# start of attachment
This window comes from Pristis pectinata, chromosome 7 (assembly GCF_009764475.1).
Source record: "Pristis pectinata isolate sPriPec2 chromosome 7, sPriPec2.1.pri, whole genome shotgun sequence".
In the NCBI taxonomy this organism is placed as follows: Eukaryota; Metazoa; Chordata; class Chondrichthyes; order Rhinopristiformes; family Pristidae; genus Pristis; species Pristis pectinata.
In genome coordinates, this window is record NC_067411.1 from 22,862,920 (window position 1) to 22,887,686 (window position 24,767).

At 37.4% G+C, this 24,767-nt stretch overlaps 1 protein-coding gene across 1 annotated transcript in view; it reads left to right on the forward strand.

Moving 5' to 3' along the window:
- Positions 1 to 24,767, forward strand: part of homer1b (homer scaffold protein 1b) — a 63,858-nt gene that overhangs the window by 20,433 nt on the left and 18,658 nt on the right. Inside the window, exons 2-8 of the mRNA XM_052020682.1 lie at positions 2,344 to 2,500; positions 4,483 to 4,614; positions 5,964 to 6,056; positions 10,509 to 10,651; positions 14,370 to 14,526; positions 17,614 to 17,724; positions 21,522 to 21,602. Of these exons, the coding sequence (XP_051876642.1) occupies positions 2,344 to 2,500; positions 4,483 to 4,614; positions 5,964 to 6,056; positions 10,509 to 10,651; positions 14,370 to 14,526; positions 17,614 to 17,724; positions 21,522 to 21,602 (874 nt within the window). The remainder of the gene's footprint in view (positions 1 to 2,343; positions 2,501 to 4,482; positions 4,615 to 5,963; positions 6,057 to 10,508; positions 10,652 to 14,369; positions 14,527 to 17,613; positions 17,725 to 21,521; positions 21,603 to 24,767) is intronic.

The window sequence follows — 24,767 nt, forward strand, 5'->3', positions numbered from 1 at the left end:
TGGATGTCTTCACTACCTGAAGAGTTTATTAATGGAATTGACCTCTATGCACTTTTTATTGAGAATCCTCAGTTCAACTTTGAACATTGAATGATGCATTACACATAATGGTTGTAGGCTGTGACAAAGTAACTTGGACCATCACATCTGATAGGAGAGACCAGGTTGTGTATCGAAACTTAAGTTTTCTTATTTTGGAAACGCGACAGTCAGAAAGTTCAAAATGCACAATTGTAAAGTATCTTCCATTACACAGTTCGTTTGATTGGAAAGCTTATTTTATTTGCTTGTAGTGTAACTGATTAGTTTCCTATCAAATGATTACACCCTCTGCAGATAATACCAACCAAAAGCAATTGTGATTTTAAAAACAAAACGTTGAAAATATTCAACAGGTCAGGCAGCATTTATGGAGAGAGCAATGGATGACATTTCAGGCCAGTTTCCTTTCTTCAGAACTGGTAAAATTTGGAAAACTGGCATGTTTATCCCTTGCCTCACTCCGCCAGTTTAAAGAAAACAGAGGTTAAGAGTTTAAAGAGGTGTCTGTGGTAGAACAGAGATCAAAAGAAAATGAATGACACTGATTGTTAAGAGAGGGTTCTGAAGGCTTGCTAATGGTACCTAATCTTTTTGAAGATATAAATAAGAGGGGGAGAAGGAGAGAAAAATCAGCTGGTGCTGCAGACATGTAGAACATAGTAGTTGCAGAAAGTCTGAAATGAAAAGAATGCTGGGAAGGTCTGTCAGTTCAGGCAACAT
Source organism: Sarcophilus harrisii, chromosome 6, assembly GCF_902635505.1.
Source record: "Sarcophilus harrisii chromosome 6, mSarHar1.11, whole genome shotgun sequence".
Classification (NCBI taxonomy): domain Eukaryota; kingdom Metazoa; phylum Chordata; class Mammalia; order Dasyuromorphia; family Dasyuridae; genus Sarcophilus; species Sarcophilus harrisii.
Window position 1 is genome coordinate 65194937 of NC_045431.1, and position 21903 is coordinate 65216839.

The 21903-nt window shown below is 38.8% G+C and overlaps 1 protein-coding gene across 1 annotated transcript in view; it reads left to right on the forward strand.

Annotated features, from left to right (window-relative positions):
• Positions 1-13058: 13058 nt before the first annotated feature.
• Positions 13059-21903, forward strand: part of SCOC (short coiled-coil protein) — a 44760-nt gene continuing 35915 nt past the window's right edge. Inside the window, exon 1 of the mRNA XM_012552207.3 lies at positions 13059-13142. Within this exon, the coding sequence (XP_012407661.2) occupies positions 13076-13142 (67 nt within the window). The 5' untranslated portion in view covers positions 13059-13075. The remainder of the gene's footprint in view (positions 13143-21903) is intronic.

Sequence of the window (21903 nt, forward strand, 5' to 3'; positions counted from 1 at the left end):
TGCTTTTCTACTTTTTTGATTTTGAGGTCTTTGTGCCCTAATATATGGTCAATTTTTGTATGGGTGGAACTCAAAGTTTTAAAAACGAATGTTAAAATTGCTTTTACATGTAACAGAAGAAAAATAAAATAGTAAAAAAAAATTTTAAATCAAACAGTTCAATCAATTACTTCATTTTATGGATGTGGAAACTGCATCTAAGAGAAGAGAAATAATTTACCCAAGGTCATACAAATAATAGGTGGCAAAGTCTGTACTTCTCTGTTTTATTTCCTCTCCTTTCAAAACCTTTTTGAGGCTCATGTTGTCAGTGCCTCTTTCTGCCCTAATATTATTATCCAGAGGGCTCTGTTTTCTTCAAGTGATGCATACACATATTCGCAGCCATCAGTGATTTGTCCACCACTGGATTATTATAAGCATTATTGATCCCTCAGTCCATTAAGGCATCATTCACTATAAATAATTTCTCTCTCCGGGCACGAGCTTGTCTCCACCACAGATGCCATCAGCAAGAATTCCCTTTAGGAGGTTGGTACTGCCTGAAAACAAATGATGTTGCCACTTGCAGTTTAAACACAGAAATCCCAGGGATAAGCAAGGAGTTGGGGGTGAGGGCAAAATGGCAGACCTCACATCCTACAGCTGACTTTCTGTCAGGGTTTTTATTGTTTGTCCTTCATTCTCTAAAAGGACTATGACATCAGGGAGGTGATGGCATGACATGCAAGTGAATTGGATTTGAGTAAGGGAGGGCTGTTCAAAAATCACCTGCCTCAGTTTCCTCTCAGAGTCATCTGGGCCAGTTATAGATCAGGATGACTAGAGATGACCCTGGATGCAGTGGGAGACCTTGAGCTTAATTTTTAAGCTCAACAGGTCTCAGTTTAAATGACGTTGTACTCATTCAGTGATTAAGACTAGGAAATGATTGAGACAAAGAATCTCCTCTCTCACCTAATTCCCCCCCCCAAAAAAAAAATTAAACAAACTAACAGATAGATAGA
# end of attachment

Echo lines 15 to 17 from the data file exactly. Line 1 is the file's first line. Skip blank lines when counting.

Annotated features, from left to right (window-relative positions):
• Positions 1-13058: 13058 nt before the first annotated feature.
• Positions 13059-21903, forward strand: part of SCOC (short coiled-coil protein) — a 44760-nt gene continuing 35915 nt past the window's right edge. Inside the window, exon 1 of the mRNA XM_012552207.3 lies at positions 13059-13142. Within this exon, the coding sequence (XP_012407661.2) occupies positions 13076-13142 (67 nt within the window). The 5' untranslated portion in view covers positions 13059-13075. The remainder of the gene's footprint in view (positions 13143-21903) is intronic.